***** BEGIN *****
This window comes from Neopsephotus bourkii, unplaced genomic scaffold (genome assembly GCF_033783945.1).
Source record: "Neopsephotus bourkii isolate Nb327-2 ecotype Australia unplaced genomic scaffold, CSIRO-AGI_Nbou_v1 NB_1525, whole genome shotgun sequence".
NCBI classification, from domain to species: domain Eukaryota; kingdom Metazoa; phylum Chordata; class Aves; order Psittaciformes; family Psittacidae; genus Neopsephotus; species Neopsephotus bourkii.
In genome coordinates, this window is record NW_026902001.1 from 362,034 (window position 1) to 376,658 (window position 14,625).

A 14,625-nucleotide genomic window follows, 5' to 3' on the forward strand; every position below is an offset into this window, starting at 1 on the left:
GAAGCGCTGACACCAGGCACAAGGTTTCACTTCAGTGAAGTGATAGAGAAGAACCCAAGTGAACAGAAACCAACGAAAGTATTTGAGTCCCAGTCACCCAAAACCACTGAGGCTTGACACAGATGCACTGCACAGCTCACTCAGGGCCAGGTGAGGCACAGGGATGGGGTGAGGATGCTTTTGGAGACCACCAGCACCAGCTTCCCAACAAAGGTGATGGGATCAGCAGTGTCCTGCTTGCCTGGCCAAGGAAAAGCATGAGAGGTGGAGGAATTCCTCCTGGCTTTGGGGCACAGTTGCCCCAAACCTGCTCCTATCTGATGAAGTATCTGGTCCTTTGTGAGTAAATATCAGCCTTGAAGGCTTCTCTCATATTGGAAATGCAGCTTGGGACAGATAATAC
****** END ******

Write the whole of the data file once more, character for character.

This window comes from Neopsephotus bourkii, unplaced genomic scaffold (genome assembly GCF_033783945.1).
Source record: "Neopsephotus bourkii isolate Nb327-2 ecotype Australia unplaced genomic scaffold, CSIRO-AGI_Nbou_v1 NB_1525, whole genome shotgun sequence".
NCBI classification, from domain to species: domain Eukaryota; kingdom Metazoa; phylum Chordata; class Aves; order Psittaciformes; family Psittacidae; genus Neopsephotus; species Neopsephotus bourkii.
In genome coordinates, this window is record NW_026902001.1 from 362,034 (window position 1) to 376,658 (window position 14,625).

A 14,625-nucleotide genomic window follows, 5' to 3' on the forward strand; every position below is an offset into this window, starting at 1 on the left:
GAAGCGCTGACACCAGGCACAAGGTTTCACTTCAGTGAAGTGATAGAGAAGAACCCAAGTGAACAGAAACCAACGAAAGTATTTGAGTCCCAGTCACCCAAAACCACTGAGGCTTGACACAGATGCACTGCACAGCTCACTCAGGGCCAGGTGAGGCACAGGGATGGGGTGAGGATGCTTTTGGAGACCACCAGCACCAGCTTCCCAACAAAGGTGATGGGATCAGCAGTGTCCTGCTTGCCTGGCCAAGGAAAAGCATGAGAGGTGGAGGAATTCCTCCTGGCTTTGGGGCACAGTTGCCCCAAACCTGCTCCTATCTGATGAAGTATCTGGTCCTTTGTGAGTAAATATCAGCCTTGAAGGCTTCTCTCATATTGGAAATGCAGCTTGGGACAGATAATAC